Raul Gonzalez III: Reglas
Through Dec. 13
Boston University Art Gallery
855 Comm. Ave., Boston
The practice of Raul Gonzalez III, a Boston-based multimedia artist from Texas, blurs the lines between cartooning, illustration and fine art. Familiar images from popular culture and a street artist’s sensibility are obvious, but there’s something more mysterious going on here than simply a social commentary or caricature. This show focuses on a site-specific wall drawing and new works on paper.
Katherine Behar: E-Waste
Saturday through Dec. 20
Boston Cyberarts Gallery
141 Green St., Cambridge
A science fiction scenario in which our USB devices continue to work after we’re all gone inspired this installation by Brooklyn-based artist Katherine Behar. The viewer is in the place of an archaeologist, having just dug up these strange, beeping, whirring fossils that can’t seem to connect to Spotify. In another section, the artist imagines her own body swelling with data.
This original musical from Liars and Believers takes us into a kingdom populated by clowns, where power struggles are just as ruthless as in the non-clown universe, but for the presence of rubber chickens. The company promises a production that “swings from absurd buffoonery to high tragedy, with kinetic physicality, silliness, swords and live electronica music.” What more could you ask?
Hub Theater Company presents this play by Wertenbaker Nightingale, an adaptation of the Greek myth of Tereus. The central act of this myth is pretty gruesome, but let’s just say it connects vividly with the contemporary feminist discourse on our alleged “rape culture” and the silencing of victims, making it an ancient tale with an unfortunately timely resonance.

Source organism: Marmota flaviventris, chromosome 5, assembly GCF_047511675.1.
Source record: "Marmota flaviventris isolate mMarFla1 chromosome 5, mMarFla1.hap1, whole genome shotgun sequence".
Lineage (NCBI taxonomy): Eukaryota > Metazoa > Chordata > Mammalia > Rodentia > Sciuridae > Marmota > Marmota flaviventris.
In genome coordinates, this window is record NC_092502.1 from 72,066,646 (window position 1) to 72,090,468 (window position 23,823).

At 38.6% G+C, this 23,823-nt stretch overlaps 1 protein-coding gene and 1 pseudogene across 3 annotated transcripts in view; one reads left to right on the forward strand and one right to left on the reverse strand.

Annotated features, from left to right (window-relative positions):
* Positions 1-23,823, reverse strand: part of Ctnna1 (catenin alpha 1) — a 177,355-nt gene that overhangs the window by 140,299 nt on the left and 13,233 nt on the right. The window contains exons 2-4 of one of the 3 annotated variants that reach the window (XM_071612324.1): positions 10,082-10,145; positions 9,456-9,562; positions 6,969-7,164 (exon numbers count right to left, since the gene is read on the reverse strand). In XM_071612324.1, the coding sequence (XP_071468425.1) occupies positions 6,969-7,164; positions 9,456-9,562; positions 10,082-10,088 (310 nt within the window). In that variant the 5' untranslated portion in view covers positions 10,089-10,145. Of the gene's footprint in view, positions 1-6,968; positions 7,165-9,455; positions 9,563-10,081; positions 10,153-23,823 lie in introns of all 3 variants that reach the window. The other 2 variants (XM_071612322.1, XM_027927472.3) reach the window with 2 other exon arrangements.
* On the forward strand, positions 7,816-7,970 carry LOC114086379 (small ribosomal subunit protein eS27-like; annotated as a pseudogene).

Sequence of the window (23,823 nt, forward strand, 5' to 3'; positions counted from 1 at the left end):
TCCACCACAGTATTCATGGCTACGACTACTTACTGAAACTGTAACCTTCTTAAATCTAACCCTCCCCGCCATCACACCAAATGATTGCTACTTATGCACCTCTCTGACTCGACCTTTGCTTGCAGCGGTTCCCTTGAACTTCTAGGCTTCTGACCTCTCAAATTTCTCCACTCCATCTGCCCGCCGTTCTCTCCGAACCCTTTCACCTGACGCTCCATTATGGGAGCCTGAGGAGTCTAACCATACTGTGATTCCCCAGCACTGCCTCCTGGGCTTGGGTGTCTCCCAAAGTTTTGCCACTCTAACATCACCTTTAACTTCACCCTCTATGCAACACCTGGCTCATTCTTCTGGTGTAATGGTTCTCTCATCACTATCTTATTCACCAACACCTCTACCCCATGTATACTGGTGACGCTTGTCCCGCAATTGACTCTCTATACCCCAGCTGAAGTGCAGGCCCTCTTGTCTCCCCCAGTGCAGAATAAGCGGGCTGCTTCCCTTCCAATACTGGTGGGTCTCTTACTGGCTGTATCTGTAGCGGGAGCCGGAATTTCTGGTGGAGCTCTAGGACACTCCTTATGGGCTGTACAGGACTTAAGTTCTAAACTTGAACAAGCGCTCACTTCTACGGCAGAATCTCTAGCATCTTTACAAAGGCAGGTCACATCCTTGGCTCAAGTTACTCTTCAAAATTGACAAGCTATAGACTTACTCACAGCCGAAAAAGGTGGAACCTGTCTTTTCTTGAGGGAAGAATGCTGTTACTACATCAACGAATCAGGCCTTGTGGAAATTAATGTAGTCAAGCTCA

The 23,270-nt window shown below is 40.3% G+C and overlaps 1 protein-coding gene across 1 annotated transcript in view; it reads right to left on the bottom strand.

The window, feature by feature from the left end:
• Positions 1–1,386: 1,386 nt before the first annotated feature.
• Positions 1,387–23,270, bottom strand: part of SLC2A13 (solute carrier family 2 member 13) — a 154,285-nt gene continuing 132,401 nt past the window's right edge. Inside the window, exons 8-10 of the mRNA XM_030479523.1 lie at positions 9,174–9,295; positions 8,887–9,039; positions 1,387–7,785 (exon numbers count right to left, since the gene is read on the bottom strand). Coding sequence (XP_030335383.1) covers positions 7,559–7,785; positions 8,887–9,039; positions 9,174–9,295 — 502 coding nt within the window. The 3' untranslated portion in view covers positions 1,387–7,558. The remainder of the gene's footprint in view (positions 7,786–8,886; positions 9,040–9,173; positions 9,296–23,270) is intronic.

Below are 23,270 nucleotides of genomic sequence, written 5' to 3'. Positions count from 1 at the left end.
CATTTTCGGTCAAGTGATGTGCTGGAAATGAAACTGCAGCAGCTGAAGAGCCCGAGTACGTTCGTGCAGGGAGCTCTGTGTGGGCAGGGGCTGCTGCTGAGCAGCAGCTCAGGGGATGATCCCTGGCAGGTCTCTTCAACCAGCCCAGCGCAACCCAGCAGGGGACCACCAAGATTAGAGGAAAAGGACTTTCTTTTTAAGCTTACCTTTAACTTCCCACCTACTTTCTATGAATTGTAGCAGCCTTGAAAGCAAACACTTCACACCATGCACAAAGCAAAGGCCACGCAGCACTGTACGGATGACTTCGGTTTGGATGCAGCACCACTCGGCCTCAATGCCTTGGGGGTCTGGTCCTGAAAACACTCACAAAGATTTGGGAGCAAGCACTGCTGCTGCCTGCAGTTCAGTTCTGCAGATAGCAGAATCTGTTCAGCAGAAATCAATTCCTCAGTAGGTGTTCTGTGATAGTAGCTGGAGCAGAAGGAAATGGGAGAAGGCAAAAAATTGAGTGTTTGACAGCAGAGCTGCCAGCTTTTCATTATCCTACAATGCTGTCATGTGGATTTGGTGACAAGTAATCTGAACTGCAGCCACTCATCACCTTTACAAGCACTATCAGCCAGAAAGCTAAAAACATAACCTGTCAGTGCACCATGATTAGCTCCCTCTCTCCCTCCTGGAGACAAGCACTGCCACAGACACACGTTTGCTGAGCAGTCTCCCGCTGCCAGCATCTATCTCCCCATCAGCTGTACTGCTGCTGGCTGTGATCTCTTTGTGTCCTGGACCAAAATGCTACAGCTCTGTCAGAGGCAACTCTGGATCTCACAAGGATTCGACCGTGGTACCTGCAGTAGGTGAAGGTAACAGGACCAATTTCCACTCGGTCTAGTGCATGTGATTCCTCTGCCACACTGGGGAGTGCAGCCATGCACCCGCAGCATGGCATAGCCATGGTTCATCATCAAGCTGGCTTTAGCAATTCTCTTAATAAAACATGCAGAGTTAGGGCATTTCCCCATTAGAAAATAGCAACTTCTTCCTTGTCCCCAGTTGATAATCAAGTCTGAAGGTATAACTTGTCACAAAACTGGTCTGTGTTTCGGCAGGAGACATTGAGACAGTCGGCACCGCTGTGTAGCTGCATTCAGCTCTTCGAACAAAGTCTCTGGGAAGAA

Too early? Maybe, but face it, you know you’re going to wake up tomorrow and suddenly it’ll be December 24th. Then again, you might be the kind of person for whom Christmas season never comes early enough. In that case, this craft fair, with over 300 artisans selling their wares (and edibles) direct, plus the signature gingerbread house competition, will be seventh heaven.
Boston Jewish Film Festival
Through November 16
Prices vary, 617-244-9899www.bjff.org
The Boston Jewish Film Festival returns with a selection of mostly new films from across the Jewish diaspora. Some explore the past, some the present, some profile great figures like Isaac Bashevis Singer, others tell stories of everyday contemporary lives. There’s even a documentary on the struggles of Germans who happen to have the unfortunate surname “Hitler.”
Friday, Sunday and Monday
40 Brattle St., Cambridge
Brattle Theater screens this new digital restoration of Martin Scorsese’s 1990 mafia masterpiece. Henry Hill’s transformation from naive newbie to paranoid, in-over-his-head trainwreck would be fascinating enough, but add in the alternately comedic and frightening performances from Robert De Niro and Joe Pesci and Scorsese’s masterful shooting and it’s easy to understand why this film remains so revered in the crime genre.
Wednesday, 7:30 p.m.
The Wilbur Theater
246 Tremont St., Boston
He’ll always be Dwight Schrute to fans of “The Office,” but Rainn Wilson is too clever to rest on those laurels. His post-“Office” work has focused on a media and production company called “SoulPancake” that aims to be both inspiring and entertaining. At this appearance he’ll discuss his memoir “Bassoon King”, which charts his progress from high school nerd to sitcom scene-stealer.